PLANS to scrap vital drugs to treat Alzheimer's disease have been shelved - for now.
The National Institute for Clinical Excellence (Nice) had planned to stop prescribing drugs, saying the £2.50-a-day treatment was too expensive.
But now - just days before a planned mass rally in London and after a massive public outcry - the Government has forced Nice to think again.
Ministers have ordered Nice to reconsider its decision and delay the withdrawal of drugs until it has more thoroughly investigated the implications to carers and patients.
Last week the Examiner told the story of Alzheimer's sufferer Irene Holroyd, 82, of Newsome, whose life has been improved by taking Aricept and Reminyl to control the illness.
Since the article appeared dozens of fellow sufferers have been in touch, saying the Nice proposal was ``disgusting".
Frank Barraclough, 77, of Marsh, is the sole carer for wife Margaret, 76.
He is delighted there is going to be a rethink but is still worried the drugs might disappear eventually.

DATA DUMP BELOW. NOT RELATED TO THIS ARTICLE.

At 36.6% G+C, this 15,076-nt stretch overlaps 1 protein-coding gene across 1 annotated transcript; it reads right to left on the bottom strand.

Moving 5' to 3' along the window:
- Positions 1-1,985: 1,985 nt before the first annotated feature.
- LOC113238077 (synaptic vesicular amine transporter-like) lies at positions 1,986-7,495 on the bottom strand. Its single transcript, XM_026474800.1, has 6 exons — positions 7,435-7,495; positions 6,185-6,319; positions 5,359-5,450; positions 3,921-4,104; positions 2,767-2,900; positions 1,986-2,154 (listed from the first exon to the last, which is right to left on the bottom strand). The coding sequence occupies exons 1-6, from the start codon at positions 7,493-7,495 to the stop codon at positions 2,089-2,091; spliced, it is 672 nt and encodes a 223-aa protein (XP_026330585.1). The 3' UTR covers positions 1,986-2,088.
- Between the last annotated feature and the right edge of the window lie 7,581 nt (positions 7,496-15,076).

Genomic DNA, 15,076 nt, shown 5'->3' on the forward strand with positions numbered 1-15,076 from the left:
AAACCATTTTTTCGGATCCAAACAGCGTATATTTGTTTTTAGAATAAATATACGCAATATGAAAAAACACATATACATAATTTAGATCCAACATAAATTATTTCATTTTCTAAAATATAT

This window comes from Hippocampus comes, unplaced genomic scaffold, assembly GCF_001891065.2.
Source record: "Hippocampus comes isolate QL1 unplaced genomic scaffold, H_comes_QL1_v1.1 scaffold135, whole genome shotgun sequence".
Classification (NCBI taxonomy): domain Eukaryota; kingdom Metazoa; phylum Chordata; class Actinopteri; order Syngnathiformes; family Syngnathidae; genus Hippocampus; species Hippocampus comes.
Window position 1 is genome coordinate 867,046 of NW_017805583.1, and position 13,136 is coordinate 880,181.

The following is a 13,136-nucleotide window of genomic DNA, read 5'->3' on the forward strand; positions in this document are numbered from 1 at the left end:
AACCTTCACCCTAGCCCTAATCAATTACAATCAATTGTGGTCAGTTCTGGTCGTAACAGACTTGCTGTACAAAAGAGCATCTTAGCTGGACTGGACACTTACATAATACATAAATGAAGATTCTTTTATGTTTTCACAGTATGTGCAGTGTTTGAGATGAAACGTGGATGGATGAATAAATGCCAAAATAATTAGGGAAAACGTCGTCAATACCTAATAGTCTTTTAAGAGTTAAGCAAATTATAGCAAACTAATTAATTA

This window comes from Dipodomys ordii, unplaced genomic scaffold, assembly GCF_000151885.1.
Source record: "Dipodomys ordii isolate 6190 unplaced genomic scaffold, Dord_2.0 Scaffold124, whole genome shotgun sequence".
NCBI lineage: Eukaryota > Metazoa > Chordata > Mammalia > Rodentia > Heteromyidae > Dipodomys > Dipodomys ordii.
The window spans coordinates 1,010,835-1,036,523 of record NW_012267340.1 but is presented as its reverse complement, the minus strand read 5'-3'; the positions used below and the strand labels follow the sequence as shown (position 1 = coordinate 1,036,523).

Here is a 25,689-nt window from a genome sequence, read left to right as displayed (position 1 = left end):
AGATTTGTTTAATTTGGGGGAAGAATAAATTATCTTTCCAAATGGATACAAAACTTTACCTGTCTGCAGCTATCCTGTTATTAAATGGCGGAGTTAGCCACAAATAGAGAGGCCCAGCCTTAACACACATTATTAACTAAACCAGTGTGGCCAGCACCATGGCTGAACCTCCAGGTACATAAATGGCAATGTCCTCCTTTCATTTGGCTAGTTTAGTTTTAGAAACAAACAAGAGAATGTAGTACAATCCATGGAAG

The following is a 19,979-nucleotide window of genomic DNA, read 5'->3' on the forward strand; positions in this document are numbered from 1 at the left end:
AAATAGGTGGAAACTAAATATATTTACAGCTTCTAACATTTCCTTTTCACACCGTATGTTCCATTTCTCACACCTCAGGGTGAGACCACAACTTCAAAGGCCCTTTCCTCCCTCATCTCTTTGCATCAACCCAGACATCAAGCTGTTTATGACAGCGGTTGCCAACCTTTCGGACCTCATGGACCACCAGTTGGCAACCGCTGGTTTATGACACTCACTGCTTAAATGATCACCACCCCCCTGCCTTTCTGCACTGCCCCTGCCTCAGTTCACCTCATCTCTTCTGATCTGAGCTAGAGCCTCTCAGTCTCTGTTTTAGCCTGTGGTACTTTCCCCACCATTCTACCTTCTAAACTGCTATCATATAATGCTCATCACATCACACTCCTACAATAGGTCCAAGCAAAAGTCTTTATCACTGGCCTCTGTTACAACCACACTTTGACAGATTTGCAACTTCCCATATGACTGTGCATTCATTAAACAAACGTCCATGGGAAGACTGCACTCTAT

He said: "I was shocked by the news that Nice was going to stop the drugs for NHS patients and make people pay. But this is some good news.
"However, we have to fight on, to let the Government know that old people cannot just be disregarded and ignored. We are people too.
"These drugs give my wife the chance to live a more normal life than she would be able to otherwise.
"That is so important to both of us and should not just be thrown away because of cost.
"It costs £2.50 a day for each sufferer, which is tiny compared to what is spent on other drugs.
"Hopefully, such ridiculous ideas will not even see the light of day again."
But Janet Dudley, of Huddersfield Alzheimer's Society, is still urging people to write to Nice and their MP, to call for the drugs to remain free.
She said: "The fight is by no means over yet. The consultation is still going on.
"That means a decision could still be taken to go ahead with the plans to stop the drugs being available free of charge.
"It is good news in that at this point the Government has listened to the public and has asked Nice to reconsider," added Ms Dudley.
"But people still need to make this an issue, so nothing like this happens again and finally the idea to stop the drugs is dropped."